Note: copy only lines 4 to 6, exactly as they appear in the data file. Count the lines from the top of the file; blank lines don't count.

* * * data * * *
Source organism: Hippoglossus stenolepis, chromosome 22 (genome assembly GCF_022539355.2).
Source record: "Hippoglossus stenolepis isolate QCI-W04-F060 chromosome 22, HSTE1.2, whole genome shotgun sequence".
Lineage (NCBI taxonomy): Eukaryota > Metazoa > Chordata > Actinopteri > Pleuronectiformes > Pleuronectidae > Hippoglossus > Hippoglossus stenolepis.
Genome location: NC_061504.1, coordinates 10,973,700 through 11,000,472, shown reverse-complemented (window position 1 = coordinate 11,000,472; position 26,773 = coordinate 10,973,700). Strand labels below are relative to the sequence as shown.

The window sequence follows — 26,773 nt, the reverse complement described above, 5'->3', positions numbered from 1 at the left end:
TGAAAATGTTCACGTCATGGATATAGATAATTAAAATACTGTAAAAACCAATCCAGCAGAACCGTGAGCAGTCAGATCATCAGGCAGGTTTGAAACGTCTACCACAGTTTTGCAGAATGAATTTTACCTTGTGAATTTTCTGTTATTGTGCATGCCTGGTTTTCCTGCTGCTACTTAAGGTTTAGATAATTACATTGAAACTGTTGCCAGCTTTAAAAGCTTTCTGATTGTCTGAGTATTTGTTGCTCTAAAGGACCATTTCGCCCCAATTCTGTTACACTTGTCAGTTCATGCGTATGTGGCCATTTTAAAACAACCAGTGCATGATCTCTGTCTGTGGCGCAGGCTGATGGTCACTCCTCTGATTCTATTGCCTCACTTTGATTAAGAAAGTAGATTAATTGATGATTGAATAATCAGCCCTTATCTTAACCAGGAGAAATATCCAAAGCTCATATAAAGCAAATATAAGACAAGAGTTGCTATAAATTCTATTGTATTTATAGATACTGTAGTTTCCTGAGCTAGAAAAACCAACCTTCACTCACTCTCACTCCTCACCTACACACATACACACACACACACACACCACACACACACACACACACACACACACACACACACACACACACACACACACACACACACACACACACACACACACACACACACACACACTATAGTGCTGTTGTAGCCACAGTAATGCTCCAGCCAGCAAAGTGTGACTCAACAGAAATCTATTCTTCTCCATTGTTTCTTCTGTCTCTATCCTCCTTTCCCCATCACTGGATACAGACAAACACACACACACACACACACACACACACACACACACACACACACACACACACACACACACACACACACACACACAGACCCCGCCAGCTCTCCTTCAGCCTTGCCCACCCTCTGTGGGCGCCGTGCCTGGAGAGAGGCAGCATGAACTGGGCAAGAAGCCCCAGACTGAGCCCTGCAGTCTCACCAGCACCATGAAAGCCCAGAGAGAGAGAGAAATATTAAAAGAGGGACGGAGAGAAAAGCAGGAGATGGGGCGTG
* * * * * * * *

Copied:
Genome location: NC_061504.1, coordinates 10,973,700 through 11,000,472, shown reverse-complemented (window position 1 = coordinate 11,000,472; position 26,773 = coordinate 10,973,700). Strand labels below are relative to the sequence as shown.

The window sequence follows — 26,773 nt, the reverse complement described above, 5'->3', positions numbered from 1 at the left end:
TGAAAATGTTCACGTCATGGATATAGATAATTAAAATACTGTAAAAACCAATCCAGCAGAACCGTGAGCAGTCAGATCATCAGGCAGGTTTGAAACGTCTACCACAGTTTTGCAGAATGAATTTTACCTTGTGAATTTTCTGTTATTGTGCATGCCTGGTTTTCCTGCTGCTACTTAAGGTTTAGATAATTACATTGAAACTGTTGCCAGCTTTAAAAGCTTTCTGATTGTCTGAGTATTTGTTGCTCTAAAGGACCATTTCGCCCCAATTCTGTTACACTTGTCAGTTCATGCGTATGTGGCCATTTTAAAACAACCAGTGCATGATCTCTGTCTGTGGCGCAGGCTGATGGTCACTCCTCTGATTCTATTGCCTCACTTTGATTAAGAAAGTAGATTAATTGATGATTGAATAATCAGCCCTTATCTTAACCAGGAGAAATATCCAAAGCTCATATAAAGCAAATATAAGACAAGAGTTGCTATAAATTCTATTGTATTTATAGATACTGTAGTTTCCTGAGCTAGAAAAACCAACCTTCACTCACTCTCACTCCTCACCTACACACATACACACACACACACACACCACACACACACACACACACACACACACACACACACACACACACACACACACACACACACACACACACACACACACACACACACACACACTATAGTGCTGTTGTAGCCACAGTAATGCTCCAGCCAGCAAAGTGTGACTCAACAGAAATCTATTCTTCTCCATTGTTTCTTCTGTCTCTATCCTCCTTTCCCCATCACTGGATACAGACAAACACACACACACACACACACACACACACACACACACACACACACACACACACACACACACACACACACACACACAGACCCCGCCAGCTCTCCTTCAGCCTTGCCCACCCTCTGTGGGCGCCGTGCCTGGAGAGAGGCAGCATGAACTGGGCAAGAAGCCCCAGACTGAGCCCTGCAGTCTCACCAGCACCATGAAAGCCCAGAGAGAGAGAGAAATATTAAAAGAGGGACGGAGAGAAAAGCAGGAGATGGGGCGTG